All development projects and programs need and deserve to be evaluated. A good evaluation measures impact, generates new knowledge on program design and provides insights on how to improve the work. An even better one engages participants and beneficiaries in the research required to conduct the evaluation.
Sometimes an organisation will want to achieve some of these benefits but without a full evaluation. The reasons may be varied, including that their program is not fully implemented, they are trialling an idea with limited resources or they prefer an approach that is more exploratory than a typical robust third-party evaluation. In our experience, situations in which a more limited review or analysis of a project is being sought by an organisation are quite common. While a rigorous independent evaluation is valuable, there is also a role for more modest processes. The following examples come from our work:
Perspectives of users
The Eritrean Community in Australia asked Community Works to provide an overview of the views of the participants in their programs and the users of their services. We conducted surveys and interviews with a cross-section of people and provided the results in a summary report that enabled the organisation to gain insights they could not otherwise easily achieve.
Review of program strategy
Engaged by Prahran Mission, we undertook a short review of an existing program that was being replicated in a new location. The organisation wanted advice on what was working well and what could be improved. We reviewed program plans and reports, conducted interviews of key individuals and compared the strategies being used with good practice examples internationally.
Support to internal reviews
Organisations may consider they have the necessary skills to review a program, but require advice on the design and management of the process, the data to collect and how best to analyse it. We recently performed this kind of support role for an NGO that implements rural education programs, enabling them to research and review their programs using existing staff skills. The idea was not to replace an evaluation, but to reflect on the work to inform a new strategy being developed for the organisation.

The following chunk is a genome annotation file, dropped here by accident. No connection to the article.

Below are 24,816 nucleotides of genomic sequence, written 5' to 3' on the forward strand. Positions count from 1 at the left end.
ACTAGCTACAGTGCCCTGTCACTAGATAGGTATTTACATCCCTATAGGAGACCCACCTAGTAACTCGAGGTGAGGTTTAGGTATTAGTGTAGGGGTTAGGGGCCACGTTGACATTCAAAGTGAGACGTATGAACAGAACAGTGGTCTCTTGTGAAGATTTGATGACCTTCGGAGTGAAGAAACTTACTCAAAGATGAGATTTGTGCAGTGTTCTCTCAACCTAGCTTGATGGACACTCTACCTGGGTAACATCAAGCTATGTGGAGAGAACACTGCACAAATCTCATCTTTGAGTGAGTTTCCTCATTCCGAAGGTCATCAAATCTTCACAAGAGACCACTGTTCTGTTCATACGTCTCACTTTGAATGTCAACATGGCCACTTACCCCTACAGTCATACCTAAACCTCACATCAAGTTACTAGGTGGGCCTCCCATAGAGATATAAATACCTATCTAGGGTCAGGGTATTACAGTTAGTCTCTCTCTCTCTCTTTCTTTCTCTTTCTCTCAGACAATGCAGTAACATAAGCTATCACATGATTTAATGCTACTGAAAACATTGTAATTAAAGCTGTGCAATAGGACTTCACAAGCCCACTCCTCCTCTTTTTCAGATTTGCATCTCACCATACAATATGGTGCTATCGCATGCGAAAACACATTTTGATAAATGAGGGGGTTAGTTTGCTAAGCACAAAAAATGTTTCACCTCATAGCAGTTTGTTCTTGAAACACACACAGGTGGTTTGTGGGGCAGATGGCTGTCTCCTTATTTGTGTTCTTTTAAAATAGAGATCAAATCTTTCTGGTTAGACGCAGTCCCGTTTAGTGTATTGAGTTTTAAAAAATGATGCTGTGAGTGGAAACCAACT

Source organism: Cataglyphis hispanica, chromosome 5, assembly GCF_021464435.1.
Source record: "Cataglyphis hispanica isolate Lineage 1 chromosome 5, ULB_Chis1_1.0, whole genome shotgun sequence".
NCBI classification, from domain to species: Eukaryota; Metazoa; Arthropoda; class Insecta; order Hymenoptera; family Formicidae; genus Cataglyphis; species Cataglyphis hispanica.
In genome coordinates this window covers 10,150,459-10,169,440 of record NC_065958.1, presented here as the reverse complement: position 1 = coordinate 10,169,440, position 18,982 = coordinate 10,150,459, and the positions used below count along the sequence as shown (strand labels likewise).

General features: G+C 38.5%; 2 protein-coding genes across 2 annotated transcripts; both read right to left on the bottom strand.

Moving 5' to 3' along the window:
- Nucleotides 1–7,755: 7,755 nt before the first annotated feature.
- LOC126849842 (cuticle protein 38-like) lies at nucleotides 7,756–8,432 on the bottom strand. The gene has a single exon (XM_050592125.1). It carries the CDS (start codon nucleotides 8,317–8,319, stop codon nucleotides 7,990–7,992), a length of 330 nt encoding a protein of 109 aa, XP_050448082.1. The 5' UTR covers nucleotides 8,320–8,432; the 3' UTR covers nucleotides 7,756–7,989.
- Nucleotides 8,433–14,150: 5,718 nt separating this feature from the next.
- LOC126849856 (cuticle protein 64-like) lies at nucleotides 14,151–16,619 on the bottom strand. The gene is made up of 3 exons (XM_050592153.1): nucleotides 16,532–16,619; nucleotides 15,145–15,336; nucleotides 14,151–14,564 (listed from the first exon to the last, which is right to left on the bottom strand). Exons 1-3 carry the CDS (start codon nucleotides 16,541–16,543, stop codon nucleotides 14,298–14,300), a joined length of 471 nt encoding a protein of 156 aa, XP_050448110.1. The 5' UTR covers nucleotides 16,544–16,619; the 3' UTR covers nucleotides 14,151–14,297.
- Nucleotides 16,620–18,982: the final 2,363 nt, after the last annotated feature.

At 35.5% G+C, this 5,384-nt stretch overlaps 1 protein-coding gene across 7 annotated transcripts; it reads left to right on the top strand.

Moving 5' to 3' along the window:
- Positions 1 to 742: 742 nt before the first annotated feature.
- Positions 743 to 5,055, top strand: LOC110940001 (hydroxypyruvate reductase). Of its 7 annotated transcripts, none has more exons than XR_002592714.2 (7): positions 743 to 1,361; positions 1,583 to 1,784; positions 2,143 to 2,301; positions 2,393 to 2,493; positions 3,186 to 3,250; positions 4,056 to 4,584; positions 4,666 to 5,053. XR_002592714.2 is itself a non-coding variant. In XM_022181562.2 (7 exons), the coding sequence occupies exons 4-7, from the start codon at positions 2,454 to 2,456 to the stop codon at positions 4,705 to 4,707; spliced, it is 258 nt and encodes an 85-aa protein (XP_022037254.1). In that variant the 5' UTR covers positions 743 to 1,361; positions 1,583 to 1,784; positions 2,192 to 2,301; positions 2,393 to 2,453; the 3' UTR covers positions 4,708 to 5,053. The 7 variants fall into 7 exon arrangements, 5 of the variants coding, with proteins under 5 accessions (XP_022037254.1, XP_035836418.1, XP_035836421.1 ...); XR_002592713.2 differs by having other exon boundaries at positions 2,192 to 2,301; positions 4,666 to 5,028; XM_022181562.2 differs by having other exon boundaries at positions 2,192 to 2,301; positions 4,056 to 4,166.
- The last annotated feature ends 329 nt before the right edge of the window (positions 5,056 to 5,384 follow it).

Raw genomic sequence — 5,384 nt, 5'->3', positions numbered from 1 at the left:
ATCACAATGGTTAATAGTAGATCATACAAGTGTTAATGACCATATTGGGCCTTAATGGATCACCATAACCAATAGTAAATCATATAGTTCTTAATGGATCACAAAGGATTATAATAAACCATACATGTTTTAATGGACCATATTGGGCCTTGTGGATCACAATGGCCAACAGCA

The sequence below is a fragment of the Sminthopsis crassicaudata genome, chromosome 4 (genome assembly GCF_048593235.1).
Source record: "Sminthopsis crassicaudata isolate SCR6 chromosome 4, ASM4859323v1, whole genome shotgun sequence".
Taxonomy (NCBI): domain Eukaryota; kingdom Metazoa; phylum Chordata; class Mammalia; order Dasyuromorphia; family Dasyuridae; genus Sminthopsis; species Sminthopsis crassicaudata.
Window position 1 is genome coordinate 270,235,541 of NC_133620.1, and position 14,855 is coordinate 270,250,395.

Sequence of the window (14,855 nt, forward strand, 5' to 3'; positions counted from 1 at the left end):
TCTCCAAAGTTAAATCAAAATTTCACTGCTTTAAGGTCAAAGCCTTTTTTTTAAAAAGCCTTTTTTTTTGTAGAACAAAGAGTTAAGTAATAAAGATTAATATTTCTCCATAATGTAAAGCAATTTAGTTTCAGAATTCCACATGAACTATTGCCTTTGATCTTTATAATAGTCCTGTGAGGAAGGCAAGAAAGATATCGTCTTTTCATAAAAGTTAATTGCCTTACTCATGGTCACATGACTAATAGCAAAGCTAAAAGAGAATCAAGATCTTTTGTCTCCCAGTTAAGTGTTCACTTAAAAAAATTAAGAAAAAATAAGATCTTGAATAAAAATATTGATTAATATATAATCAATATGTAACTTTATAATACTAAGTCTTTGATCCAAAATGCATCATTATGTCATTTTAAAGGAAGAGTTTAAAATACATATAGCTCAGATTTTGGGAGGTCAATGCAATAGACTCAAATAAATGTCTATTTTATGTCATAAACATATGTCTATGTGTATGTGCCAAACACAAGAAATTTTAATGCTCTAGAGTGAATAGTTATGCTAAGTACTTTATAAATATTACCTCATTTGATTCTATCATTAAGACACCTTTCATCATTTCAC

Understanding a problem
Working for a client of Ninti One, we assisted the organisation to work out why a group of vulnerable people in remote Aboriginal communities were not making use of government services designed to assist them. By locating the individual residents and inviting them to talk to us about their lives, their needs and the suitability of the services on offer, we helped Ninti One produce the necessary analysis and recommendations that would enable improvements to the services to be made.
It can be very useful for the story to be told of an individual or a family who has benefitted from a program. Working on a program review in Nepal, we went to visit former participants in a mental health initiative and asked if they could share their stories for the purposes of in the form of a case study. Achieving a story of this kind requires trust to be developed between the story-teller and the story-writer, which means that more than one visit is certainly necessary. The end result can shed light on ways in which an organisation can best anticipate future challenges faced by participants. In mental health, this may include overcoming discrimination from others that creates barriers to work.
In all these examples, and many others, a critical starting point is to define the question the organisation is seeking to answer. For the example above on understanding a problem, the question is obvious since the client needed to know why services were under-used. For others, bringing rigour to the process commences with identifying the right question. For example, a review might seek to know ‘how does our work compare with current leading practice elsewhere?’ or ‘how can we more closely meet the needs of the community?’.
As well as the methods described above, there can be a role for group work in mapping and analysing the work of an organisation. Please see our separate article on visual methods for working with community groups, which provides further examples.